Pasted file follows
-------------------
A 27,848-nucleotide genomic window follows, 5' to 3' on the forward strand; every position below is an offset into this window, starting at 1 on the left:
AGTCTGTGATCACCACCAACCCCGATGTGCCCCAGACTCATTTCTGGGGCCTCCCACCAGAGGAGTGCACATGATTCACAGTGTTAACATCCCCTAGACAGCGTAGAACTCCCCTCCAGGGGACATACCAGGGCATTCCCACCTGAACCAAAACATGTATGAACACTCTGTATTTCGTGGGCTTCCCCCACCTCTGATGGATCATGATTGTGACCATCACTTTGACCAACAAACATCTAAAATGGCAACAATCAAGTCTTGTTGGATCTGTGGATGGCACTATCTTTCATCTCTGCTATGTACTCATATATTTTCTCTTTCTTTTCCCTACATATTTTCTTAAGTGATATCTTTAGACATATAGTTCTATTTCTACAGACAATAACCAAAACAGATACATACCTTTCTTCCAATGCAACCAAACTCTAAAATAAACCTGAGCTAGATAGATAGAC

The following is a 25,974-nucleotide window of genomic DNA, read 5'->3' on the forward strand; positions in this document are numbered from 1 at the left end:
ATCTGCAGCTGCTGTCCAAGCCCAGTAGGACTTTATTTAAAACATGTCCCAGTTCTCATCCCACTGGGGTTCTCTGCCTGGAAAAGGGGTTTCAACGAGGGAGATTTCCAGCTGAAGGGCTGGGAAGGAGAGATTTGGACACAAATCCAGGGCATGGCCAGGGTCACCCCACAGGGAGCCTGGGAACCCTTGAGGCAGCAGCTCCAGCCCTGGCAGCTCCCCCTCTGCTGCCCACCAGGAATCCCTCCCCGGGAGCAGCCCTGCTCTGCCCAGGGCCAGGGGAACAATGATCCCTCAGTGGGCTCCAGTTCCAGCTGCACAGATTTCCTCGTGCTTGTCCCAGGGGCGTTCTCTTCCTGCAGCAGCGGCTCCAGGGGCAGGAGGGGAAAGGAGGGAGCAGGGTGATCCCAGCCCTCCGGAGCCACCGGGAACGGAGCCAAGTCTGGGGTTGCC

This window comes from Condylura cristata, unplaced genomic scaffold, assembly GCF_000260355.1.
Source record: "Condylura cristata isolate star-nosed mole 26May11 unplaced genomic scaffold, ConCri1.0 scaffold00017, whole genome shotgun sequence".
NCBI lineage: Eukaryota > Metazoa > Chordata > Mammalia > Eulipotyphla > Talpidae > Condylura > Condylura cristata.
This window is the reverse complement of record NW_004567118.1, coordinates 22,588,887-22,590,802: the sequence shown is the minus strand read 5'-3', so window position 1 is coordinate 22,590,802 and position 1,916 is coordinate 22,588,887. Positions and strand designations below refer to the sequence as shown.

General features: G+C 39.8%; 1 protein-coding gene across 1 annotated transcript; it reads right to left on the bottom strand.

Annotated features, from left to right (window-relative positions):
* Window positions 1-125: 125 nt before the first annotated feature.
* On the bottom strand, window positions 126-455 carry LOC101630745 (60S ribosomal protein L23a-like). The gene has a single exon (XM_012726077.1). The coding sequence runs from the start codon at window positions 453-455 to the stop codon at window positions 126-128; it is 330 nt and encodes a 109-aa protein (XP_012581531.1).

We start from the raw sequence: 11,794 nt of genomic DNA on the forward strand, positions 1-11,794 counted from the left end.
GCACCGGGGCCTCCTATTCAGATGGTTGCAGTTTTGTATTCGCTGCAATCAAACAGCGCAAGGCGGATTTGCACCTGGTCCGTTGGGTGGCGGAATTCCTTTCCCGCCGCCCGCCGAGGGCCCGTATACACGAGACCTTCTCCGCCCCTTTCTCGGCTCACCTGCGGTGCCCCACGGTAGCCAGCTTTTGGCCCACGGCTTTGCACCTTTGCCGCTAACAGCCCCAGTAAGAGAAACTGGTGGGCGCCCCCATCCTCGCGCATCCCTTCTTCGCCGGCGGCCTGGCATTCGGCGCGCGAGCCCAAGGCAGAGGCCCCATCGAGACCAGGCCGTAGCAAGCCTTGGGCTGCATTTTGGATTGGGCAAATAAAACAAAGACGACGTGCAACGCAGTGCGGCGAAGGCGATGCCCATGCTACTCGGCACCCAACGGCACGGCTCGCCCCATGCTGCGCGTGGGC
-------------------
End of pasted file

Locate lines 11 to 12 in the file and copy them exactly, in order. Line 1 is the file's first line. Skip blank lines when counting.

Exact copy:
* Window positions 1-125: 125 nt before the first annotated feature.
* On the bottom strand, window positions 126-455 carry LOC101630745 (60S ribosomal protein L23a-like). The gene has a single exon (XM_012726077.1). The coding sequence runs from the start codon at window positions 453-455 to the stop codon at window positions 126-128; it is 330 nt and encodes a 109-aa protein (XP_012581531.1).